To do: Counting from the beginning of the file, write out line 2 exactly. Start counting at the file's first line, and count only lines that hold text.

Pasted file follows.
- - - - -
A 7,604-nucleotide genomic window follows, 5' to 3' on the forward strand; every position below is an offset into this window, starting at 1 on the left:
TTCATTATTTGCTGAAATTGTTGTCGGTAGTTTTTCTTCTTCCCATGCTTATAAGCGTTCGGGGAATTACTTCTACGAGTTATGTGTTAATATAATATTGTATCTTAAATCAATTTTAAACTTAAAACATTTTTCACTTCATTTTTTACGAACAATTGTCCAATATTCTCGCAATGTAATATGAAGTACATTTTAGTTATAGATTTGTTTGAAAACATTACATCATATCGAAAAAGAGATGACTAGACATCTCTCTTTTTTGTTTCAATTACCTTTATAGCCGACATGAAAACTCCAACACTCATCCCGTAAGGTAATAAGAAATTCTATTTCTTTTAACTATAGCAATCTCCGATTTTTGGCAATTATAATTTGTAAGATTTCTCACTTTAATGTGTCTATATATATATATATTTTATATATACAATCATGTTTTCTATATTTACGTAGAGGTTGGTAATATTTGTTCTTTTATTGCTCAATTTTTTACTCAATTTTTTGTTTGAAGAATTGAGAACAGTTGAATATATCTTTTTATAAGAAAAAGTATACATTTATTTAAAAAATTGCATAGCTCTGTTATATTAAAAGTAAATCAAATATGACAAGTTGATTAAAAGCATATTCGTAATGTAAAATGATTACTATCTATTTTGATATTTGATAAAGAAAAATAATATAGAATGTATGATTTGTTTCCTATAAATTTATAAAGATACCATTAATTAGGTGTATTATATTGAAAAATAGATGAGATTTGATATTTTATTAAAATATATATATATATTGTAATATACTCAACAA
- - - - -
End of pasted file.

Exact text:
TTCATTATTTGCTGAAATTGTTGTCGGTAGTTTTTCTTCTTCCCATGCTTATAAGCGTTCGGGGAATTACTTCTACGAGTTATGTGTTAATATAATATTGTATCTTAAATCAATTTTAAACTTAAAACATTTTTCACTTCATTTTTTACGAACAATTGTCCAATATTCTCGCAATGTAATATGAAGTACATTTTAGTTATAGATTTGTTTGAAAACATTACATCATATCGAAAAAGAGATGACTAGACATCTCTCTTTTTTGTTTCAATTACCTTTATAGCCGACATGAAAACTCCAACACTCATCCCGTAAGGTAATAAGAAATTCTATTTCTTTTAACTATAGCAATCTCCGATTTTTGGCAATTATAATTTGTAAGATTTCTCACTTTAATGTGTCTATATATATATATATTTTATATATACAATCATGTTTTCTATATTTACGTAGAGGTTGGTAATATTTGTTCTTTTATTGCTCAATTTTTTACTCAATTTTTTGTTTGAAGAATTGAGAACAGTTGAATATATCTTTTTATAAGAAAAAGTATACATTTATTTAAAAAATTGCATAGCTCTGTTATATTAAAAGTAAATCAAATATGACAAGTTGATTAAAAGCATATTCGTAATGTAAAATGATTACTATCTATTTTGATATTTGATAAAGAAAAATAATATAGAATGTATGATTTGTTTCCTATAAATTTATAAAGATACCATTAATTAGGTGTATTATATTGAAAAATAGATGAGATTTGATATTTTATTAAAATATATATATATATTGTAATATACTCAACAA